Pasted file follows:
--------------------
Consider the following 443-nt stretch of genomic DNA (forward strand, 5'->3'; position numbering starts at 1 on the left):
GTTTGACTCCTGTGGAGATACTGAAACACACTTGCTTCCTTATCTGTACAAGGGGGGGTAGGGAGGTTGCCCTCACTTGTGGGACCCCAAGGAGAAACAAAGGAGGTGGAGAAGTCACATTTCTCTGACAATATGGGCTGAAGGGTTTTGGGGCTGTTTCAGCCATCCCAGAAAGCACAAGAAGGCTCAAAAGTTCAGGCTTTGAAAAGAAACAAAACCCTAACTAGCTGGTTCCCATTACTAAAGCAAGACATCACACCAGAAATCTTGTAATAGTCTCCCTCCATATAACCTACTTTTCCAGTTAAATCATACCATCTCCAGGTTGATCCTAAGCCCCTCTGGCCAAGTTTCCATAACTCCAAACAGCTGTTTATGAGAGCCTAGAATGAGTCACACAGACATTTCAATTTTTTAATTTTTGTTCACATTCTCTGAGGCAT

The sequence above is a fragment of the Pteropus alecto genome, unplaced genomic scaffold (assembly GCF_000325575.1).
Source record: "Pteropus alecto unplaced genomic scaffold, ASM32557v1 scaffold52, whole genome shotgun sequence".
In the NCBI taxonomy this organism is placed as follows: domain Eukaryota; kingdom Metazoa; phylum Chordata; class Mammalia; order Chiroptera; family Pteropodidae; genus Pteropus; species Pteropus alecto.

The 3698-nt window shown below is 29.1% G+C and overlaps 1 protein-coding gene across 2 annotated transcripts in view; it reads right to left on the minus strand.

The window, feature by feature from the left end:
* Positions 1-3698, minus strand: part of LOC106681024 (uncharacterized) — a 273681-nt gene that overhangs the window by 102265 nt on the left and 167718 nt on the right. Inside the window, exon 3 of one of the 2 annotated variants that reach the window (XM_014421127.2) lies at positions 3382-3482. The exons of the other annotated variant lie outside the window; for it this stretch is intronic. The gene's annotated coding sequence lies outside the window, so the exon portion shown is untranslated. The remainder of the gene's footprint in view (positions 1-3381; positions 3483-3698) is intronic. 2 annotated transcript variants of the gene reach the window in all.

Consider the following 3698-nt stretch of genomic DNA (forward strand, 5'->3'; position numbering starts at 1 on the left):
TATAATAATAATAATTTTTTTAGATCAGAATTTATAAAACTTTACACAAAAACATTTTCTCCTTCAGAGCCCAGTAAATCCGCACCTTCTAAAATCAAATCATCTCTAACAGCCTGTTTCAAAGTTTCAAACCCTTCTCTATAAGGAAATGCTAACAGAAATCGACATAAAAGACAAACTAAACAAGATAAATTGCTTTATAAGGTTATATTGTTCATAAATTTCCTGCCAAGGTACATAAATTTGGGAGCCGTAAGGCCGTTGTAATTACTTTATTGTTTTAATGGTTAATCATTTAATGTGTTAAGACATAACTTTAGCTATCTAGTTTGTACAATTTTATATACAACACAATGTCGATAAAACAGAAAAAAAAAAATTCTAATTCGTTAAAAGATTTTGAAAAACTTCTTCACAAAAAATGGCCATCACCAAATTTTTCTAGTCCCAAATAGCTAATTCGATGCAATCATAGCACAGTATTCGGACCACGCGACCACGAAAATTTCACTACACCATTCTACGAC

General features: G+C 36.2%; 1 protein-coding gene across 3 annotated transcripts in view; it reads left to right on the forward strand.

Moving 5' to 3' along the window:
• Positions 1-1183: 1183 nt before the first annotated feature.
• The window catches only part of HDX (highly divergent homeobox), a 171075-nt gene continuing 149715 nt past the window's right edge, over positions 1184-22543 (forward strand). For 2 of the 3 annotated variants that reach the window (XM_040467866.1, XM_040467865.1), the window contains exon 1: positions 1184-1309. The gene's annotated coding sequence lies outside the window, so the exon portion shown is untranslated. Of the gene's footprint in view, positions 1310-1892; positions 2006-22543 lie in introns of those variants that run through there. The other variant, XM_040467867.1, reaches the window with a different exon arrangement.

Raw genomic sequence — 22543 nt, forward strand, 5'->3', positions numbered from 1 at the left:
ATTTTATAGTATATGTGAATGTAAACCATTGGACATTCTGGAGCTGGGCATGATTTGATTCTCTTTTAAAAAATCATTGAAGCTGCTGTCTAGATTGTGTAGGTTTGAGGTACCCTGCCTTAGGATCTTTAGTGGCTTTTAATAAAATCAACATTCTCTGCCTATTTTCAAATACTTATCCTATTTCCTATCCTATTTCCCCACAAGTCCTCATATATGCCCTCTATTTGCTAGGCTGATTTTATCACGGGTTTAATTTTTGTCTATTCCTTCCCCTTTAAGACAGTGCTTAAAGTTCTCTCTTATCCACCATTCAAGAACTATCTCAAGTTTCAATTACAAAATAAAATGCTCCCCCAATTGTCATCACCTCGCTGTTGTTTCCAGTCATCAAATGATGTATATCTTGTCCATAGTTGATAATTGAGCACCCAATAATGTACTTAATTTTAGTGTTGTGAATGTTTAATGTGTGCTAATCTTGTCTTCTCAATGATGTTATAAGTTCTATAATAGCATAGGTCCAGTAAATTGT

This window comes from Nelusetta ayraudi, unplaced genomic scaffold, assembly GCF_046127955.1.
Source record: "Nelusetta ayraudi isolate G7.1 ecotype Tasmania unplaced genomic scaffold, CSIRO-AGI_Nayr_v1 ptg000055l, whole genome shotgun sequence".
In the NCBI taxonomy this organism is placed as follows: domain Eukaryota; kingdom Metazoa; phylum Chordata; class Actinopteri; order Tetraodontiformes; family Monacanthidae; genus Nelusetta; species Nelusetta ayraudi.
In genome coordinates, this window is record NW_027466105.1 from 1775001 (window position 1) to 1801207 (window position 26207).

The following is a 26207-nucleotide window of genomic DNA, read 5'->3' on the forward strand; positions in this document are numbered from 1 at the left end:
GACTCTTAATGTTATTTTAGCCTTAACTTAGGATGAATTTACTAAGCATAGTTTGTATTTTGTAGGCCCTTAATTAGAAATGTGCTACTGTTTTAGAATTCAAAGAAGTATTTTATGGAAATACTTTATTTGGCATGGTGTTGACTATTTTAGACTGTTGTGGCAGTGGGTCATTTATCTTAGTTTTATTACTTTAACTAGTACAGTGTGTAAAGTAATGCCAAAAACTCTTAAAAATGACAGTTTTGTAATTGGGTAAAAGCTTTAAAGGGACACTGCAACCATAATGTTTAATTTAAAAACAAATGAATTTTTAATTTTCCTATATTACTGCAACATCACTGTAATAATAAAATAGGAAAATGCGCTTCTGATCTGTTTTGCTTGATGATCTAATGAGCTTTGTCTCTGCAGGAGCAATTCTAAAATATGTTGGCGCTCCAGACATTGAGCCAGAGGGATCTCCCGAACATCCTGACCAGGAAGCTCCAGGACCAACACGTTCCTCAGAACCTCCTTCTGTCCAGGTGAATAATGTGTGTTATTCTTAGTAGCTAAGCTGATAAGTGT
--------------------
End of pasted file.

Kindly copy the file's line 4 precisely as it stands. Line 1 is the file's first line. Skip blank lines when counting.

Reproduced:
Source record: "Pteropus alecto unplaced genomic scaffold, ASM32557v1 scaffold52, whole genome shotgun sequence".